January 31, 2013
Penultimate poor and the individual mandate
The Department of Health and Human Services just released regulations that address, to a degree, the plight of the poor in states that refuse to expand their Medicaid populations. The ACA's original design made it so that the Medicaid expansion would cover childless adults up to 133% of the federal poverty level, and others who obtain health insurance through exchanges would be eligible for a tax credit if they earned between 100% and 400% of the FPL. After NFIB v. Sebelius rendered the mandatory expansion an option, some states have declared that they will not expand their Medicaid programs, thus leaving people under 100% of the FPL subject to the individal mandate but too poor to afford private coverage, even with tax credits. Many states cover childless adults who are extremely poor (e.g., West Virginia covers those who earn up to 17% of the FPL), and people earning above 100% of the FPL will receive tax credits - but we have a gap for people who are very poor but will not be able to enroll in Medicaid in non-participating states.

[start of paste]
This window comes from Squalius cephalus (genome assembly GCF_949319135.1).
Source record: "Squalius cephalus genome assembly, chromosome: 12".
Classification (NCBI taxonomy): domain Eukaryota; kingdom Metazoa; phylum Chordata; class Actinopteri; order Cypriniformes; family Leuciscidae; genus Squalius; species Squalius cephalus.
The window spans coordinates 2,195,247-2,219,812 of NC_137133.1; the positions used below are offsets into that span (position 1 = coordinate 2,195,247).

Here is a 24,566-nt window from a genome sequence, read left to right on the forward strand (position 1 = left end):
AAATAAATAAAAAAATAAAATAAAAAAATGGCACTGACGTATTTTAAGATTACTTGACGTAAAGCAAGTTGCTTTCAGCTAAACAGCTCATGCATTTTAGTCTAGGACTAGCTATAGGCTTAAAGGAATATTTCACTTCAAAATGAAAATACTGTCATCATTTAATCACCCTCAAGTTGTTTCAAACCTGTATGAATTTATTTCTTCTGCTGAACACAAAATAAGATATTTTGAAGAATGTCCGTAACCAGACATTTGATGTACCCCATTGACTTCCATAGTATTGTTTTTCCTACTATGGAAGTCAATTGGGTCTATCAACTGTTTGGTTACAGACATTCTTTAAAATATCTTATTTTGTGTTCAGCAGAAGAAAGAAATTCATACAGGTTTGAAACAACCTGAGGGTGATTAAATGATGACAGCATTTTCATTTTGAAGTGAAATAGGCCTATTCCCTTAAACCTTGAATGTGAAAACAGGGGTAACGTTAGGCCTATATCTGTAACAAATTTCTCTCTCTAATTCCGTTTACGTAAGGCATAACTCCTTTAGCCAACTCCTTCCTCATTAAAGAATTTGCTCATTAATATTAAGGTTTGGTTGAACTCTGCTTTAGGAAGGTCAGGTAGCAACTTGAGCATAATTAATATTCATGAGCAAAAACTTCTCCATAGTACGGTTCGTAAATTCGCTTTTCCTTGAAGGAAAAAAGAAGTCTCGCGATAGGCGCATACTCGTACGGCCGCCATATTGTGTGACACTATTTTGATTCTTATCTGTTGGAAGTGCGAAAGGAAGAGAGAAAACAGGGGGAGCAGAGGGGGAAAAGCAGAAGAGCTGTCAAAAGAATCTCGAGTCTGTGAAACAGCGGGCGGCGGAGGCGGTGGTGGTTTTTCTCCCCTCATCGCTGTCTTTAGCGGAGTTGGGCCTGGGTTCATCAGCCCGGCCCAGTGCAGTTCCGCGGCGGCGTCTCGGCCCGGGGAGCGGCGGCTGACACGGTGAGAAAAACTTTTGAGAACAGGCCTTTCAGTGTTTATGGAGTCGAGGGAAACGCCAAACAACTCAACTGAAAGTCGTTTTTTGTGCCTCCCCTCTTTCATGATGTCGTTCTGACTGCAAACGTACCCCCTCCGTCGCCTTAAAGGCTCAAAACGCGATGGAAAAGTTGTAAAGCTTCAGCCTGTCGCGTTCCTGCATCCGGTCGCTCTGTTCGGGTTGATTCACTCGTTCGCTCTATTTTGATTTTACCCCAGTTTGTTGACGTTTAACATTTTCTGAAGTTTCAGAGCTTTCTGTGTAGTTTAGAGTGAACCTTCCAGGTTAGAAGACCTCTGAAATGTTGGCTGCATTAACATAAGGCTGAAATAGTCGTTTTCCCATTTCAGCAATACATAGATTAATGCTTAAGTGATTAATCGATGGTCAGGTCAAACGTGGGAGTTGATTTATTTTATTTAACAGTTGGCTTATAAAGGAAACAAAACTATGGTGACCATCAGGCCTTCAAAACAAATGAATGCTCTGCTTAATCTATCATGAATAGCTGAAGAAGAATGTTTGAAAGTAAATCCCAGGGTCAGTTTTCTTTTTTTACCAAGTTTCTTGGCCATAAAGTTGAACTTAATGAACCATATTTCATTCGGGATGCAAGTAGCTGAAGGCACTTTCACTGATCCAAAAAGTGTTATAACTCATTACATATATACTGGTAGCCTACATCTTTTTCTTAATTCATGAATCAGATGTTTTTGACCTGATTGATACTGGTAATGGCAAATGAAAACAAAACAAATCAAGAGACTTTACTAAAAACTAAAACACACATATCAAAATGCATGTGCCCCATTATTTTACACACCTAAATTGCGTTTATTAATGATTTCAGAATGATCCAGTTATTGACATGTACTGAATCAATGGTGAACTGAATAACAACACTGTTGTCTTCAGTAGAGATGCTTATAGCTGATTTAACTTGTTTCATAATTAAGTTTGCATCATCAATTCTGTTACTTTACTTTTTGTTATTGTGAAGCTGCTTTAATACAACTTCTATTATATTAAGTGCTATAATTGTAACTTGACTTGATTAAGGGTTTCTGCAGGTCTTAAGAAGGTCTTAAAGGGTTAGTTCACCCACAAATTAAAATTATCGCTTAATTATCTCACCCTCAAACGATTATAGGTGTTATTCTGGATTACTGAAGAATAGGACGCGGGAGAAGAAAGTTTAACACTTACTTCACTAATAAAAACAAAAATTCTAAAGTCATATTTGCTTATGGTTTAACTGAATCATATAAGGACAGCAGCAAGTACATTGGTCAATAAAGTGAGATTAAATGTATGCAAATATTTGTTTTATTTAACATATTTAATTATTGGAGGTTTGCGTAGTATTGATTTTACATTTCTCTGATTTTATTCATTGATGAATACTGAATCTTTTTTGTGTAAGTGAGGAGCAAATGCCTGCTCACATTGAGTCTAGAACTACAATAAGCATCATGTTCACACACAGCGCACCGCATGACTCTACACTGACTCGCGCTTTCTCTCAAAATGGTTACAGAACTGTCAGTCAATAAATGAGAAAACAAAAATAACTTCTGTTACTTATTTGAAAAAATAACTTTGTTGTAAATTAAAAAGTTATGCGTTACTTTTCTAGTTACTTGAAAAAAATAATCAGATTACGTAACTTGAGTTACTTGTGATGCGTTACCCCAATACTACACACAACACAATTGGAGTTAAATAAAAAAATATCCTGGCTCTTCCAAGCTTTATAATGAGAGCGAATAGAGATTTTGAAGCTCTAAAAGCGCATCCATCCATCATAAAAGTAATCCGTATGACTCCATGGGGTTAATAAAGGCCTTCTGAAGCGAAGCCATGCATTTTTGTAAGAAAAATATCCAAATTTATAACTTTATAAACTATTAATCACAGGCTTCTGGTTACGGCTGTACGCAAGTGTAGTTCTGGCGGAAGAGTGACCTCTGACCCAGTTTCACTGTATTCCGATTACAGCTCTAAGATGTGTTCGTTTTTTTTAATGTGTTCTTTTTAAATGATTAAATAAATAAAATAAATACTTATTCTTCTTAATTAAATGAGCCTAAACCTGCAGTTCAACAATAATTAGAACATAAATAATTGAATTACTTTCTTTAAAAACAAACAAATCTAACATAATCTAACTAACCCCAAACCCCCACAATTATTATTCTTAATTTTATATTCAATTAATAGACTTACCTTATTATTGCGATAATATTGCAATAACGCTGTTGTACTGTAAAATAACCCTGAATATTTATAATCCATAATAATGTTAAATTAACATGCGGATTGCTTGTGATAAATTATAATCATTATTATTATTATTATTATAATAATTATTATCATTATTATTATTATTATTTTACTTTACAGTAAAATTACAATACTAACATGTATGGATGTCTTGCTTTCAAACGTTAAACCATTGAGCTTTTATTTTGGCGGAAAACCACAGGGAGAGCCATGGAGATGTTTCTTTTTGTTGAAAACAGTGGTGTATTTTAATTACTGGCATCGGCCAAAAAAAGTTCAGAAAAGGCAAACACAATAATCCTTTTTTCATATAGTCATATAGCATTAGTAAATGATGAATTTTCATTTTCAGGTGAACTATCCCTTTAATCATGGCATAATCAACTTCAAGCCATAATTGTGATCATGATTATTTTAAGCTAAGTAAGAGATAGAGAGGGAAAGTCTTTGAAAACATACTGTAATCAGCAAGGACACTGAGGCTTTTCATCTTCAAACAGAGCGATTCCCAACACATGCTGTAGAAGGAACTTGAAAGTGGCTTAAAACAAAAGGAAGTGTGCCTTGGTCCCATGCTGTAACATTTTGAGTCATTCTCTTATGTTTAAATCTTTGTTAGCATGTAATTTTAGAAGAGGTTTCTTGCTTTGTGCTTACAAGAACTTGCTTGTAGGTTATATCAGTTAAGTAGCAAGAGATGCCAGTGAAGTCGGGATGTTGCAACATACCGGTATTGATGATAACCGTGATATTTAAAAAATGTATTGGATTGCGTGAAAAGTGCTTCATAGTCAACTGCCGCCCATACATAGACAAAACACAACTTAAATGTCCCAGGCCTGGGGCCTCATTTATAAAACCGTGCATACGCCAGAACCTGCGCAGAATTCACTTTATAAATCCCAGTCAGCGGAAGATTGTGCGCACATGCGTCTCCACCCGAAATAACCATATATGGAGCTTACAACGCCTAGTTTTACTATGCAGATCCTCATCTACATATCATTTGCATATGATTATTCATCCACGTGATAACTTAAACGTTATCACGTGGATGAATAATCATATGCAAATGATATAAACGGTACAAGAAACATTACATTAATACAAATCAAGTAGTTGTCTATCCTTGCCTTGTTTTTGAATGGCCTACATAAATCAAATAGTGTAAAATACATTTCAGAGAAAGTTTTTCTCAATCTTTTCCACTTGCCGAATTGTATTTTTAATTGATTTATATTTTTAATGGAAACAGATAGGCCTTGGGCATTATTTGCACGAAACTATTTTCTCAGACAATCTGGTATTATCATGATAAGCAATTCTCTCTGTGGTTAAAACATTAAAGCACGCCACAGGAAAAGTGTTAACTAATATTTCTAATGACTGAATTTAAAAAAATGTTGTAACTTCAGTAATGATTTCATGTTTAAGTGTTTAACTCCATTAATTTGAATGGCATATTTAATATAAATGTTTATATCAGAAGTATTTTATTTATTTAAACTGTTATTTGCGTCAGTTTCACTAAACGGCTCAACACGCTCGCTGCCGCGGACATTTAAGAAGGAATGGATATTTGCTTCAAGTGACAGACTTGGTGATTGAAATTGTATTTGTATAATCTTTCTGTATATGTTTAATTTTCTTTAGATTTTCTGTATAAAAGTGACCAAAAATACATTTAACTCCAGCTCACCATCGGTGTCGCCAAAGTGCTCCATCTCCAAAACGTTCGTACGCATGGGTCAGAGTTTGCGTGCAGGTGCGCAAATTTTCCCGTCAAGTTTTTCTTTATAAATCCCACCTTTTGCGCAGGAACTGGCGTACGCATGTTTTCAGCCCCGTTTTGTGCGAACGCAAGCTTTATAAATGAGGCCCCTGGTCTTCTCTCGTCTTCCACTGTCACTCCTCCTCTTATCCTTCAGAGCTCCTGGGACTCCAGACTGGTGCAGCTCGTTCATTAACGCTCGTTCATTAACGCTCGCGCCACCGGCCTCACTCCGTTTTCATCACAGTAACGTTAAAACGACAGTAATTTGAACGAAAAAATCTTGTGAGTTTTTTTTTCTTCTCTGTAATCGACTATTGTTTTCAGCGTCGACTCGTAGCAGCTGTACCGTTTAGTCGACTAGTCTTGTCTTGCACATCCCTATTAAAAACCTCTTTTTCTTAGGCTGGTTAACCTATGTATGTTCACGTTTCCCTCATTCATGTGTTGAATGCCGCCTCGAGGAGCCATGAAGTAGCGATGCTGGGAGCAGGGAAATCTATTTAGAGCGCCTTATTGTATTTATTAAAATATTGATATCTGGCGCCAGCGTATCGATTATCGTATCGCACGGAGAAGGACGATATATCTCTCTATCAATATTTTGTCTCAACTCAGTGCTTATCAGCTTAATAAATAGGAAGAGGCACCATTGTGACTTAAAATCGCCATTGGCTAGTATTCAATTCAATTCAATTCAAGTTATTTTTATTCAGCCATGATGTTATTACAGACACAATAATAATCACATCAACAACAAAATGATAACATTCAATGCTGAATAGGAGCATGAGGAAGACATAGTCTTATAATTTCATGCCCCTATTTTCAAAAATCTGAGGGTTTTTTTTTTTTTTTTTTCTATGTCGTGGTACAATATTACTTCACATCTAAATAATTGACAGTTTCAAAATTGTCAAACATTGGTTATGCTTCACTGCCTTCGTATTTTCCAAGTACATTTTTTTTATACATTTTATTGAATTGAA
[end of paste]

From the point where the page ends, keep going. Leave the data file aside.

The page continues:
So, keep an eye out for the new regulations, in which HHS clarifies that the individual mandate does not apply to people who are eligible for Medicaid but barred from entering the program because they live in states that have opted out of the expansion. While the clarification is expected (given the hardship exception that already exists for the individual mandate), it is important to know that HHS intends to protect people from their states' decisions. (How's that for turning federalism on its head?)
Unfortunately, the regulation does not and cannot address the bigger problem: getting the penultimate poor into health insurance. Though they will be exempt from the penalty for lack of insurance, they will not have a health insurance home either, thereby denying them much-needed consistent access to the healthcare market. Congress must either amend the ACA in light of NFIB or produce new legislation addressing this coverage gap.
January 31, 2013 | Permalink
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